Host Ronnie Lipschutz and Dave Blume of Blume Distillation go on a for a walking interview and tour of Whiskey Hill Farm, its permaculture and regenerative agriculture practices and technological innovations connecting alcohol distillation and organic agriculture. Whiskey Hill Farm is a 14-acre organic farm on Calabasas Road near Watsonville that employs poly-cropping, permaculture techniques in six large greenhouses to create “food forests” of multi-layered polyculture. Dave is CEO and Director of Research and Development at Blume Distillation and Whiskey Hill Farm. He is author of the critically acclaimed book Alcohol Can be a Gas! and has been engaged in one sort of farming or another for more than 40 years. This is an edited version of the full 70 minute tour, which you can hear at: https://sustainablesystemsfoundation.org/201124_0004-mp3/
There is now a video of this tour available on You Tube at: https://www.youtube.com/watch?v=AymRxdkyAf8&feature=youtu.be
Radio Show #32, November 15, 2020: Electric Vehicles on the Road and in Our Future
In September 2020, California Governor Gavin Newsom issued an executive order requiring that by 2035 all new cars and passenger trucks sold in the state will have to be zero-emission vehicles, producing no greenhouse gases. While there are various types of zero-emission power plants in existence and on design boards, most of these will probably be electric vehicles, or EVs. This goes along with a parallel push to electrify the state by 2045. Getting from here to there will be no easy task.
Ronnie Lipschutz speaks with Beverly DesChaux, President of the Electric Auto Association of CA Central Coast about Newsom’s mandate and related topics. We’ll talk about electric vehicles, past, present and future, and how they could become an electricity storage solution to the ups and downs of the California electrical grid. We’ll also discuss “virtual power plants,” which are based on the aggregation and remote control of rooftop solar panels, batteries and electric vehicles as part of the electricity grid. You can find out more about EVs at: Plug-in America, the Sierra Club, and the Monterey Bay Electric Vehicle Incentive Program.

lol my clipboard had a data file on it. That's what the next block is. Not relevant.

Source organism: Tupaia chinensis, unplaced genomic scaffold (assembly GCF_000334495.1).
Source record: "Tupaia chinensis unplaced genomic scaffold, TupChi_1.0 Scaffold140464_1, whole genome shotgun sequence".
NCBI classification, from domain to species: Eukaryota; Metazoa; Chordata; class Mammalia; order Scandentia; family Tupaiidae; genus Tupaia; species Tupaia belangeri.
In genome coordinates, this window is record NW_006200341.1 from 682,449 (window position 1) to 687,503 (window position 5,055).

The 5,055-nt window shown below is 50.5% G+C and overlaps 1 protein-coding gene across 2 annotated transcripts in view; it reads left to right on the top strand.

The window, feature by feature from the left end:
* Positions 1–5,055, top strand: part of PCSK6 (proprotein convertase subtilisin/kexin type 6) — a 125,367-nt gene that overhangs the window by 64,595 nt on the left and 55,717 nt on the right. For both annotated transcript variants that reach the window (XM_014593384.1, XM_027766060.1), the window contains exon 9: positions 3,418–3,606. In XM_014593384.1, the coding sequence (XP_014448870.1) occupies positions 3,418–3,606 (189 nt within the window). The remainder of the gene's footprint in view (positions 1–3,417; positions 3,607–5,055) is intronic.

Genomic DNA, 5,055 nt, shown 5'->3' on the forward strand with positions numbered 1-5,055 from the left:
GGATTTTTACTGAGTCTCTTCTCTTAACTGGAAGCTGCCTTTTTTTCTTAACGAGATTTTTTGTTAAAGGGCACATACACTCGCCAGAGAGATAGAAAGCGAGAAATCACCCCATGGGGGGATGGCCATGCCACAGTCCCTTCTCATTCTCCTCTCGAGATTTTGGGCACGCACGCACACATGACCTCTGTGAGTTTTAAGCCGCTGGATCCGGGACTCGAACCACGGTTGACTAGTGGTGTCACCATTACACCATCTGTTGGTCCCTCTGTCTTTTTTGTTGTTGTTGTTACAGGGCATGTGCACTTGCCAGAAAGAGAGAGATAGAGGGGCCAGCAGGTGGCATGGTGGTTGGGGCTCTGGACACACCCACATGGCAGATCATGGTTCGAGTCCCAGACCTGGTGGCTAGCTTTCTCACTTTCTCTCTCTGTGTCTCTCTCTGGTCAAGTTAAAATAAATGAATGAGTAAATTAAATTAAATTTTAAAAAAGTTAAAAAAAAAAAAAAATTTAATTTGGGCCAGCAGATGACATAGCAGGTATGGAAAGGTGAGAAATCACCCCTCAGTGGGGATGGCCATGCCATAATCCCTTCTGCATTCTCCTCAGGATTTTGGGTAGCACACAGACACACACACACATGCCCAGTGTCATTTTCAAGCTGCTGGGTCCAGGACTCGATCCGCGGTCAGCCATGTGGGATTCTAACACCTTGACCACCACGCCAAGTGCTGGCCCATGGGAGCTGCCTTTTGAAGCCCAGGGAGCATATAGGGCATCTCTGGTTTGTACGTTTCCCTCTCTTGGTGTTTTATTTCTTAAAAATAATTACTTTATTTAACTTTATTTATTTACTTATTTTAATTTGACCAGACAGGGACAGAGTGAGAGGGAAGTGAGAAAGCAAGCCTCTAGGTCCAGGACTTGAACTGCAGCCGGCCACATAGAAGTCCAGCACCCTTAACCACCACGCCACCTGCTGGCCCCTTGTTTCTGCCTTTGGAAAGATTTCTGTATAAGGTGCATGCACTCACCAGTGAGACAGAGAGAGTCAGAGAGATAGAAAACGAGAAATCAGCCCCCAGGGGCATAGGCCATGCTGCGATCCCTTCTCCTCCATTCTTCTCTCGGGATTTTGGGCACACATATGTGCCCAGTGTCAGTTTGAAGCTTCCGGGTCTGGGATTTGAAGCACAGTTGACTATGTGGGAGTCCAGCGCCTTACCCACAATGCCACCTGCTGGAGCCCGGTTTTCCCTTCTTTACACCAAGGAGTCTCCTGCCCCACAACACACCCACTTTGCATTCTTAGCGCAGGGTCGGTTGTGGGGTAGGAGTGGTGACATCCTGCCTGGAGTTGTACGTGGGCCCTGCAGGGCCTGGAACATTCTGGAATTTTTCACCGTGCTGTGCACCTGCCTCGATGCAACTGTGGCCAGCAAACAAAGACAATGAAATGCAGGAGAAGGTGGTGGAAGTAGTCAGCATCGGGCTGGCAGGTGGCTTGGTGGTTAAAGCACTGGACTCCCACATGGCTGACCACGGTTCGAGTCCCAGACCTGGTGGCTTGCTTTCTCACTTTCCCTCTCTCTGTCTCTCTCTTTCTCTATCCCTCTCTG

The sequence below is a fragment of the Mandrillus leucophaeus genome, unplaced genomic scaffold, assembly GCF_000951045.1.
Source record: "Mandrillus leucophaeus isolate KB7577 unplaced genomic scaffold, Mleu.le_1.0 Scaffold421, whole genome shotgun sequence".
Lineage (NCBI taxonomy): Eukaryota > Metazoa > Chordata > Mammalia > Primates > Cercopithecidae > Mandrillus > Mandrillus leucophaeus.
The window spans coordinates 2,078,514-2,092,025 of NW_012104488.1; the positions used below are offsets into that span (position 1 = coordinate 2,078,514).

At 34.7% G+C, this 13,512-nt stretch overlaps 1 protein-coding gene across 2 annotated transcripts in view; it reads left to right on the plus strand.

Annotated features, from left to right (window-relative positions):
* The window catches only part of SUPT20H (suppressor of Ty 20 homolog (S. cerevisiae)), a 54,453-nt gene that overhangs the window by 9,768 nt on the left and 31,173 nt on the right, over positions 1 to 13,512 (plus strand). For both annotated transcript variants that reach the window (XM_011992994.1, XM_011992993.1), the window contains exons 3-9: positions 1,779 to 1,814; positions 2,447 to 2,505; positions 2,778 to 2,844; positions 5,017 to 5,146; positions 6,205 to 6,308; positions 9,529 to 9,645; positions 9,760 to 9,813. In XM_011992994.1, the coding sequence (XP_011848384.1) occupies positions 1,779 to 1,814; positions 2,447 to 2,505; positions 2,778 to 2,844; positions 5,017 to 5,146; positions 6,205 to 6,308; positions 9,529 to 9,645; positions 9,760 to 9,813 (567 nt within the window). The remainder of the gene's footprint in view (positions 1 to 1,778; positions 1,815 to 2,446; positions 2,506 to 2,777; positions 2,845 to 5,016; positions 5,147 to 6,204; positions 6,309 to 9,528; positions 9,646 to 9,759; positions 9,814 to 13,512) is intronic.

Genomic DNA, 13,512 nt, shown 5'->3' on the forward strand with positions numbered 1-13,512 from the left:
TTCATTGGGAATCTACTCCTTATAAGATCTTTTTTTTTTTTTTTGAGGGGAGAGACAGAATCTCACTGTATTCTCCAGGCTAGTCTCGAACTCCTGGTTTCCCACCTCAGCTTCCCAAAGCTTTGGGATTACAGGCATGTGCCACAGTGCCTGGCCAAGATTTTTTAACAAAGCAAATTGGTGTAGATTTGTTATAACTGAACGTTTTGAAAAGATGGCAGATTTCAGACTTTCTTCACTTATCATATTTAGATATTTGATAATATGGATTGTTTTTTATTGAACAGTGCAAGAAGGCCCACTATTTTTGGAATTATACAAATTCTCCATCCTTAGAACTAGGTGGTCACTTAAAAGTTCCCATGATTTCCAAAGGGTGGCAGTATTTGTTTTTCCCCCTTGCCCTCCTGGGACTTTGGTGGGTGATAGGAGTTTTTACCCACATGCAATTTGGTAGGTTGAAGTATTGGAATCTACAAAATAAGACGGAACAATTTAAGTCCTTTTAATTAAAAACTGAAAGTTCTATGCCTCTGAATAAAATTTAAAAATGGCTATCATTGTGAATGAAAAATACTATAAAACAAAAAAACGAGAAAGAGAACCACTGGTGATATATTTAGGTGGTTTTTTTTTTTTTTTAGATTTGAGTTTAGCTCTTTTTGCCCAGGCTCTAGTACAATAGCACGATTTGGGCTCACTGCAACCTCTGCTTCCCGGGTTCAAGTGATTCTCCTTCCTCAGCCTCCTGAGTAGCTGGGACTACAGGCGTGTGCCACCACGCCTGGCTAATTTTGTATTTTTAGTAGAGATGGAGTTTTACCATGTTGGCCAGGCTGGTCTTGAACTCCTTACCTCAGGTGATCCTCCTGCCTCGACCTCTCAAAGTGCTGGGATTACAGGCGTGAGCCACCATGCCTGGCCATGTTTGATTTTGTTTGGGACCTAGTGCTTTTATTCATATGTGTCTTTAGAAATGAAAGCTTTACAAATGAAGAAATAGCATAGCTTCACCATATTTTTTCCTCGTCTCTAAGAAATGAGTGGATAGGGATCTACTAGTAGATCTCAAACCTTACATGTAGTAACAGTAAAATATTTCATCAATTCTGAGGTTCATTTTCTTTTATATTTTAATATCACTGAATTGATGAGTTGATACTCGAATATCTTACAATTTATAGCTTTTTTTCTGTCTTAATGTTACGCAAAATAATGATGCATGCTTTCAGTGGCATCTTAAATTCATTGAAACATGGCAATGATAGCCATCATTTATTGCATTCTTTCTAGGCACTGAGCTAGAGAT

Radio Show #31, November 1, 2020: Forests and species after wildfires & climate change
Ronnie Lipschutz speaks with Dr. Joseph Stewart, a conservation biologist with special interests in biogeography, prediction, demography, ecophysiology, and climate change. He received his PhD in Ecology & Evolutionary Biology from UCSC in 2018 and is now a post-doctoral fellow in the Department of Environmental Science and Policy. He works with the US Forest Service and the California Department of Forestry and Fire Protection on forest regeneration after wildfires and the impacts of climate change on biodiversity and species migration. You can find more about his work at http://stewartecology.org/ and https://scholar.google.com/citations?user=5fMCYtEAAAAJ&hl=en. (The opening tune is “Sky Pond,” performed by American Pika aka Greg Douras, a musician and mountaineer from Colorado. Joe has done research on the American Pika, a small mouse and rabbit-like critter that lives in the Sierra Nevada and Rocky Mountains.)
Radio Show #30, October 18, 2020: Clean Water as a Human Right
Did you know that Section 106.3 of the California Water Code states that “every human being has the right to safe, clean, affordable, and accessible water adequate for human consumption, cooking, and sanitary purposes.” Ronnie Lipschutz talks with Mayra Hernandez, a community organizer at the Community Water Center in Watsonville, about safe water and the human right to it. The Community Water Center works towards realizing the Human Right to Water for all communities in California through education, organizing, and advocacy. The Center has offices in Visalia, Sacramento and Watsonville.